Brussels (Brussels Morning) Belgium, Portugal and Luxembourg have received pre-financing from the European Commission, a total of 15 billion euros under the Recovery and Resilience Facility (RRF). Part of the NextGenerationEU, the RFF is set to help EU countries weather the economic impact of COVID-19.
Belgium, Luxembourg and Portugal are the first three countries to receive pre-financing under the RFF, the Commission stated.
A break-down of the financing shows that the Commission paid 770 million euro to Belgium, 12.1 million euro to Luxembourg and 2.2 billion euro to Portugal by way of pre-financing.
Essentially, pre-financing is designed to help implement the essential investment and reform measures described in national plans for recovery and resilience.
“After three very successful bond issuances under NextGenerationEU over the past few weeks, and the first payments for other related programmes, I am glad that we have now also reached the disbursement stage for the RRF”, Budget and Administration Commissioner Johannes Hans declared.
Based on the progress of implementation of the investments and reforms proposed in the countries’ recovery and resilience plans, the Commission determines whether or not to authorise new payments.
Over the life of its plan, Belgium is expected to receive a total of 5.9 billion euro and Luxembourg 93.4 million euros, in the form of subsidies.
“Belgium is already an innovation front-runner, but NextGenerationEU will give the country the resources needed to go fully green and digital”, Commission’s President Ursula von der Leyen said.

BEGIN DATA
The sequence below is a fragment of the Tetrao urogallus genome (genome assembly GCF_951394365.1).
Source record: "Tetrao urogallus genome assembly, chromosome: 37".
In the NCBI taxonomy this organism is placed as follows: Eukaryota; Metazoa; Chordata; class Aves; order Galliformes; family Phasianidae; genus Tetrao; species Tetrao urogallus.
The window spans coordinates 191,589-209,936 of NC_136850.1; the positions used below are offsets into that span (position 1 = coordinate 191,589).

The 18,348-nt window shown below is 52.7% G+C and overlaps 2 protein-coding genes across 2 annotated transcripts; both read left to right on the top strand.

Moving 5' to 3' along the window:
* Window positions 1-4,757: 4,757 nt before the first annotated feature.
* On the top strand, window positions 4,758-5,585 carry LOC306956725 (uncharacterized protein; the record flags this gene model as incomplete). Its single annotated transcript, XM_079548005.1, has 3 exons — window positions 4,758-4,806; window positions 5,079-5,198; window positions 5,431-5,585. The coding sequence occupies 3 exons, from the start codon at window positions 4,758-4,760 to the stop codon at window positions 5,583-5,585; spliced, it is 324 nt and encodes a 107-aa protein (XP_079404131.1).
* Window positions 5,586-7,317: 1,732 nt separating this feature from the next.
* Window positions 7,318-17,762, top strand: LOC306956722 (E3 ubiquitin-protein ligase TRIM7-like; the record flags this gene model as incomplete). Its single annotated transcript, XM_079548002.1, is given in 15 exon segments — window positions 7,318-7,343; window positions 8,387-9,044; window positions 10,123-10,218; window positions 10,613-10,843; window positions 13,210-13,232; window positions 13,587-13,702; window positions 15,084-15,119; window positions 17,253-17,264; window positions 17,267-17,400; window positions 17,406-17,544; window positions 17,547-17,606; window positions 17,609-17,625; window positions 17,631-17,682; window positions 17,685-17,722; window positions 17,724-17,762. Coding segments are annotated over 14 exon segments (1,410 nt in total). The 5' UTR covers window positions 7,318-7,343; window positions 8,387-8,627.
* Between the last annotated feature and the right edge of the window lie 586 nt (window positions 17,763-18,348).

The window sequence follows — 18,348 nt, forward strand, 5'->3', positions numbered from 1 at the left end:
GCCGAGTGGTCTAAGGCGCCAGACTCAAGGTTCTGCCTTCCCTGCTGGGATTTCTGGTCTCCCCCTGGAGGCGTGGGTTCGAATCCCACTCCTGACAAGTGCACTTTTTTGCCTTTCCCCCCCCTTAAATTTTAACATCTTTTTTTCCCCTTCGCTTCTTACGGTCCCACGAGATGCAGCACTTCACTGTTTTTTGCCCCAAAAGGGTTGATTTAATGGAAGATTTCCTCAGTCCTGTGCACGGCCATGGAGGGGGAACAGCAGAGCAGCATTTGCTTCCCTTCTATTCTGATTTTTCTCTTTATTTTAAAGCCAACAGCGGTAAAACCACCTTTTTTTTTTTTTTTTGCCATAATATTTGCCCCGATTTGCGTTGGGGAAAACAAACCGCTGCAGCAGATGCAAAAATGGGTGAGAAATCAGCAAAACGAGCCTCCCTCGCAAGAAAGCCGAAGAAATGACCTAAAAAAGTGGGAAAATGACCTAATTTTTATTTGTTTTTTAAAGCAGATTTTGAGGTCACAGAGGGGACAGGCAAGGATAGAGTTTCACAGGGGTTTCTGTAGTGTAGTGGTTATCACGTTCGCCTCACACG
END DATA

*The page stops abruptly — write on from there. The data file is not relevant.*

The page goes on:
Portugal is expected to receive a total of 16.6 billion euro — 13.9 billion in grants and 2.7 billion in loans.
“The first funds we disbursed today will help Portugal emerge stronger from the crisis. Portugal’s plan will reform and digitalise the public administration. Investments in energy-renovations and forest management will help protect the climate”, Economy Commissioner Paolo Gentiloni observed.
The payments to the three EU member states follow the first successful borrowing operation implemented under NextGenerationEU.
By the end of 2021, the Commission intends to raise some 80 billion euro in long-term finance, complemented by short-term EU debt instruments, to finance the first payments planned for EU countries under the NextGenerationEU.
The NextGenerationEU is a temporary stimulus instrument of around 800 billion euros intended to support investment and reform across member states. Of the total, 723.8 billion euro is being allocated to the RRF.
The recovery and resilience plans are part of the EU’s first-time response to emerge stronger from the COVID-19 crisis.